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Advanced plumbing And Rooter

20 Jun My House Needs to be Repiped: Should I Choose PEX or Copper Pipe?

If you're faced with the prospect of repiping, whether for just one room or your entire home, it's important to look at the options available for piping materials. Different pipe types perform differently, and while cost or convenience might seem like the most important aspect, there could be other features that might also be critical to consider. Two of the most popular piping choices are copper pipes and PEX pipes. In order to choose the best option for their home’s unique needs, it's important for homeowners to thoroughly understand the differences and benefits of these two piping types.

PEX pipes

PEX stands for cross-linked polyethylene, a type of plastic that is what PEX pipes are made of. PEX pipes became popular in the 1980's for radiant heat flooring but are now also used for plumbing. These are often favored by DIYers because they are easy to install and are color-coded (blue for cold and red for hot), which makes them easy to use and install.

Because PEX pipes are easy to install and the plastic material is inexpensive, PEX pipes are much cheaper in both materials and labor costs. PEX pipes are also resistant to corrosion and mineral buildup and are able to expand and contract with variations in temperature and water pressures.

However, there are a number of disadvantages to using PEX pipes, including that:

  • PEX is sensitive to UV rays and so can't be used outside.
  • PIEX pipes are made of a plastic compound that many homeowners prefer to avoid despite PEX being regularly tested for safety with drinking water.
  • It is unable to be recycled and will likely end up in a landfill after use because they are plastic.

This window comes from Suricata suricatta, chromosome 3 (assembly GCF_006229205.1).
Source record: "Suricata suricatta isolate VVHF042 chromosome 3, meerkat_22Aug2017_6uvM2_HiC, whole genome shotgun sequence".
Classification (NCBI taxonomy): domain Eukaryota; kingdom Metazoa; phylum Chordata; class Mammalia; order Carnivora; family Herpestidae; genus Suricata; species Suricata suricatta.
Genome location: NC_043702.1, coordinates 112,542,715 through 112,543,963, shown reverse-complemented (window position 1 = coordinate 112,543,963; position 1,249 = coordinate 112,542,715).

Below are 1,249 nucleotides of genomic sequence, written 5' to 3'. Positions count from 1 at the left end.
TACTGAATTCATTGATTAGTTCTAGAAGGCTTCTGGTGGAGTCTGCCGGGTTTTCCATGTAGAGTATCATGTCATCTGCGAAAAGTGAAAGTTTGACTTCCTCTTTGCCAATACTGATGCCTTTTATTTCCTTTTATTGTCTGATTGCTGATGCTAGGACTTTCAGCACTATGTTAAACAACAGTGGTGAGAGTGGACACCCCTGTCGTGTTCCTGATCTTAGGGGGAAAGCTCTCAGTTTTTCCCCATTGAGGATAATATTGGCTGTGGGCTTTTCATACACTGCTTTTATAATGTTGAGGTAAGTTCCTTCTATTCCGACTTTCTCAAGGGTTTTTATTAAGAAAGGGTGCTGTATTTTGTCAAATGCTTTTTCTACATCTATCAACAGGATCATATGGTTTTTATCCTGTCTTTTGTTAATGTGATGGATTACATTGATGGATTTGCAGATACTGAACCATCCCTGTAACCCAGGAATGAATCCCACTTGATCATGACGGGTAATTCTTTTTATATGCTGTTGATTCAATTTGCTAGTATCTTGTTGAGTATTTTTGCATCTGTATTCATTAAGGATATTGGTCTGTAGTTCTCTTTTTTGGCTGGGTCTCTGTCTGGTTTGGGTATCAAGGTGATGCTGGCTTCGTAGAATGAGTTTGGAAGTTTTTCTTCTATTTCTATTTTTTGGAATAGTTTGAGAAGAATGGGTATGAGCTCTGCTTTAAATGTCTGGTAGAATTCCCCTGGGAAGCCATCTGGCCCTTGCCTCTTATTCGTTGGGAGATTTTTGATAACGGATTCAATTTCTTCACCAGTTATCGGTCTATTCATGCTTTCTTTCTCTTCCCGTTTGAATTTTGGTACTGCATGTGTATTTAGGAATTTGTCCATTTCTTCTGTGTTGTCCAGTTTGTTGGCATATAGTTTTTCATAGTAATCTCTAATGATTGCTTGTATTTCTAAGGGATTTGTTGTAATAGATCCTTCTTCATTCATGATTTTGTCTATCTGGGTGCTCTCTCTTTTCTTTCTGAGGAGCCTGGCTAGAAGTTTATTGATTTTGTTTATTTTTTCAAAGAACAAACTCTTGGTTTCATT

• PEX piping is susceptible to rodent damage if installed underground.
  • It is vulnerable to bacteria buildup on the inside, which may end up blocking and obstructing the pipes from functioning over time.

Copper pipes

APR-blog-June-week-3-pic-copper-piping.jpgCopper is a material that is naturally ideal for plumbing because of the properties inherent in the metal’s makeup. For example:
  • Copper is naturally resistant to bacteria as it creates a bio-static atmosphere that makes it hard for germs and bacteria to stick on.
  • It is naturally corrosion resistant, and so stays cleaner and more effective for your plumbing applications.
  • Copper piping is resistant to UV rays, and so unlike PEX it can be used outside.
  • Copper is a valuable commodity so the piping in your home can be recycled and reused.
  • Unlike plastic, copper pipes won't release potentially toxic fumes in the event of a fire.
  • Copper creates one of the most durable piping types, easily lasting for over 100 years, which also means they are more sustainable and environmentally friendly.

However, there are several disadvantages to using copper pipe, too. They require soldering to join, and so usually need to be installed by an expert. They’re also not suitable in very cold climates where pipes often freeze, the expansion of frozen pipes can cause copper to break. Also, the actually copper piping and the installation of those pipes will be more expensive than a comparable system using PEX; however, these additional costs are offset by the value of copper as a material. If in doubt, talk to an experienced plumber about whether copper piping would function well in your local climate.

Choosing the right material for repiping a room or a whole home is essential for the best long-term results. By understanding the qualities of PEX and copper piping, you can decide which option best matches your preferences and needs. For help making this decision, contact our experienced team at Advanced Plumbing and Rooter today to schedule a consultation.